GATES: I think I have an unbelievable moral standing and I think if a lot of these people traveled in the developing world the way we do, the way you do, Christiane, and they saw the life-and-death crisis that a woman is in every day — I was just in Niger, Senegal, the last four days before coming to this conference. And I met a woman named Sadie.

And she said to me, “I have six children. Why didn’t anybody tell me until after the birth of my third child that I could actually plan their births and space them?” She said, “It would be a whole different life for me and for my children. I don’t want this life for my children. I want to feed them and let them be educated.”

That’s what I want. That’s me giving her those options. That’s also living out incredible morality in the world.

AMANPOUR: Let me ask you to react to what I think are quite extraordinary figures. The U.K. minister for international development — and, of course, the U.K. government is partnering with you in this effort – – has said that if this program is successful, it could lead to 100 million fewer unwanted pregnancies, 200,000 lives saved and, here, 50 million abortions averted.

Is that not a figure that you can take to the Catholic hierarchy and show them, that this could actually help in that area where they are obviously so concerned?

GATES: Yes, and the — and the other figure, which is we will save the lives of 3 million babies over the next eight years. So to be able to avert 50 million abortions and be able to save — no woman wants to be in that situation. But because we haven’t offered access to contraceptives in the villages where the women live, in Nairobi, in Korogocho in the slums, we’re putting women in that situation.

We don’t need to do that. We can simply give them contraception. And that’s where I think we can built constituency around that, both inside religious organizations and with many, many women and men around the world.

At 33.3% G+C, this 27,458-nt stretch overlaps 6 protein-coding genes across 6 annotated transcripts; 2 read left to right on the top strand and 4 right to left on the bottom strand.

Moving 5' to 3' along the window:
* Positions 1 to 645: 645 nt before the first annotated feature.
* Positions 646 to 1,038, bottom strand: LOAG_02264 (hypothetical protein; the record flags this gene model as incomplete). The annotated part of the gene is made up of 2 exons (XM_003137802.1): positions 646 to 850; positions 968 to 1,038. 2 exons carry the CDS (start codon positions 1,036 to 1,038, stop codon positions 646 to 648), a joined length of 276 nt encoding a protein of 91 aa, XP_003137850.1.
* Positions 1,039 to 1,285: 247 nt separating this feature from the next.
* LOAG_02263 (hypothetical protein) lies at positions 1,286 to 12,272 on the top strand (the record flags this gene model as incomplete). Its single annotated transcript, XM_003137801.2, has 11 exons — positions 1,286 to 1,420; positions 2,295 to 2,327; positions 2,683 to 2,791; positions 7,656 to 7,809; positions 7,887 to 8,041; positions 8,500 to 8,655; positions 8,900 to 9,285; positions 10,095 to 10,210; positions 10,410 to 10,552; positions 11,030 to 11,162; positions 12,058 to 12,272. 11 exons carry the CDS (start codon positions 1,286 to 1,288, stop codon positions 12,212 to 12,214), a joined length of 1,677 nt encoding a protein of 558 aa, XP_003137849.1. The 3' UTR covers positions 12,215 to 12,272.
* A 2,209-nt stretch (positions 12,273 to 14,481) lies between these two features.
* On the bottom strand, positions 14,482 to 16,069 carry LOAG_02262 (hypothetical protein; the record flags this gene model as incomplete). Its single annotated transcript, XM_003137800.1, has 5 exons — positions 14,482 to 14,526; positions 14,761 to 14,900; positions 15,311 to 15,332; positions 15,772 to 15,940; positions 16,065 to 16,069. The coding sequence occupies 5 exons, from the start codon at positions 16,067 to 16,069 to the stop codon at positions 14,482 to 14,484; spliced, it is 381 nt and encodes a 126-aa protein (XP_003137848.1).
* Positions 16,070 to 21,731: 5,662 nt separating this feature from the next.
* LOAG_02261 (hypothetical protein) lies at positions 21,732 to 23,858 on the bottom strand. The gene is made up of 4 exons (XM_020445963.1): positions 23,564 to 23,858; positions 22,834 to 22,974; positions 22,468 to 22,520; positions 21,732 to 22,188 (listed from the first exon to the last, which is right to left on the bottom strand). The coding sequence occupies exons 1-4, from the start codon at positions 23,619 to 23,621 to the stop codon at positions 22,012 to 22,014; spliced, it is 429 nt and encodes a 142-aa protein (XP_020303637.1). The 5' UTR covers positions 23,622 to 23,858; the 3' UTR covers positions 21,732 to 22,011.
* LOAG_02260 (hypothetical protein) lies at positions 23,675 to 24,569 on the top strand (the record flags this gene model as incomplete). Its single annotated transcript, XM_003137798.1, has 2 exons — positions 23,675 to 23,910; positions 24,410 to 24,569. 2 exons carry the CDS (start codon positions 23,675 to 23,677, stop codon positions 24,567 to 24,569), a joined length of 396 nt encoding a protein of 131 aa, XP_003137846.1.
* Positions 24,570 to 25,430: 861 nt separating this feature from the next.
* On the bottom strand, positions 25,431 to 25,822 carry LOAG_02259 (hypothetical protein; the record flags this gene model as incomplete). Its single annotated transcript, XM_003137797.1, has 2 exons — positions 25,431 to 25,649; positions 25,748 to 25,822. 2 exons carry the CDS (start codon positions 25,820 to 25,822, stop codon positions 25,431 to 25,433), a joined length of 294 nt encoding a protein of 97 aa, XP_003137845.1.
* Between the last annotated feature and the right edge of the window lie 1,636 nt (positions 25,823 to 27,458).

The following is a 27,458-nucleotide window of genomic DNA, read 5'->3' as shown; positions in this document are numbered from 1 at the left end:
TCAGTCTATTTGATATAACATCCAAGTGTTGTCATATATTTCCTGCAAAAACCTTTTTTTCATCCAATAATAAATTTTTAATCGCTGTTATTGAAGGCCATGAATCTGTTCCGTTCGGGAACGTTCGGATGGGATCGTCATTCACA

AMANPOUR: So what is your next step? You’re here, you’ve promised this money. You’ve said that it’s your life’s work. You’re obviously prepared to take on the Catholic Church, the hierarchy on this. What is your next step in trying to make what you call this common-sense argument, even in the economic field? You’ve called it a virtuous economic circle if families are more sensibly planned.

GATES: Well, we know from incredible research that was done in Bangladesh in the late 1970s that if you give a community, a woman, access to contraceptives, we know that she’s healthier. We know her children stay alive and are healthier.

We know the family is wealthier and those children get educated. And what that leads to is self-sustainability, where the family can plan, feed the children, educate them and it ultimately lifts up a community and a region.

And guess what? It does lead to economic growth. And I think that’s an argument that all leaders accept. Families want to get on the path to self-sustainability. They don’t want to have aid forever, and we can offer that.

AMANPOUR: Melinda Gates, thank you so much for joining me from London. And, of course, Jane Otai as well, who does so much work on urban health care over there in Kenya. Both of you, thanks for joining me from London.